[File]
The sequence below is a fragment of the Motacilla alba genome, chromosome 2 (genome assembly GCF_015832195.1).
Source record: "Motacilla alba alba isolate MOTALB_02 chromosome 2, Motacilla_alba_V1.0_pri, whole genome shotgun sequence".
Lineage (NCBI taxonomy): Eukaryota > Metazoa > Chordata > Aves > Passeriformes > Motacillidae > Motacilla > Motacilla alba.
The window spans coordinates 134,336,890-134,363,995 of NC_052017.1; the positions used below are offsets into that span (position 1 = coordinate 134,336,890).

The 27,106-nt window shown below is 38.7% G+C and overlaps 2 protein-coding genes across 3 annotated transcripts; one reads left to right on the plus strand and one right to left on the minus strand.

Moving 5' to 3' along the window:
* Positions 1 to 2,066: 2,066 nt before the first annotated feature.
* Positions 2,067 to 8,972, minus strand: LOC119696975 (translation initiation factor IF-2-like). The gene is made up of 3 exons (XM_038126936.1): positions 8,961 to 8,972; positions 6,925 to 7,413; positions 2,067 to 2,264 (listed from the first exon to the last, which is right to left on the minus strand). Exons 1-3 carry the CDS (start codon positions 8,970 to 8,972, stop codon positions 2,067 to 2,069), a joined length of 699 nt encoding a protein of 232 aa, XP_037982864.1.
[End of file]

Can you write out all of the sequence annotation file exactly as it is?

The sequence below is a fragment of the Motacilla alba genome, chromosome 2 (genome assembly GCF_015832195.1).
Source record: "Motacilla alba alba isolate MOTALB_02 chromosome 2, Motacilla_alba_V1.0_pri, whole genome shotgun sequence".
Lineage (NCBI taxonomy): Eukaryota > Metazoa > Chordata > Aves > Passeriformes > Motacillidae > Motacilla > Motacilla alba.
The window spans coordinates 134,336,890-134,363,995 of NC_052017.1; the positions used below are offsets into that span (position 1 = coordinate 134,336,890).

The 27,106-nt window shown below is 38.7% G+C and overlaps 2 protein-coding genes across 3 annotated transcripts; one reads left to right on the plus strand and one right to left on the minus strand.

Moving 5' to 3' along the window:
* Positions 1 to 2,066: 2,066 nt before the first annotated feature.
* Positions 2,067 to 8,972, minus strand: LOC119696975 (translation initiation factor IF-2-like). The gene is made up of 3 exons (XM_038126936.1): positions 8,961 to 8,972; positions 6,925 to 7,413; positions 2,067 to 2,264 (listed from the first exon to the last, which is right to left on the minus strand). Exons 1-3 carry the CDS (start codon positions 8,970 to 8,972, stop codon positions 2,067 to 2,069), a joined length of 699 nt encoding a protein of 232 aa, XP_037982864.1.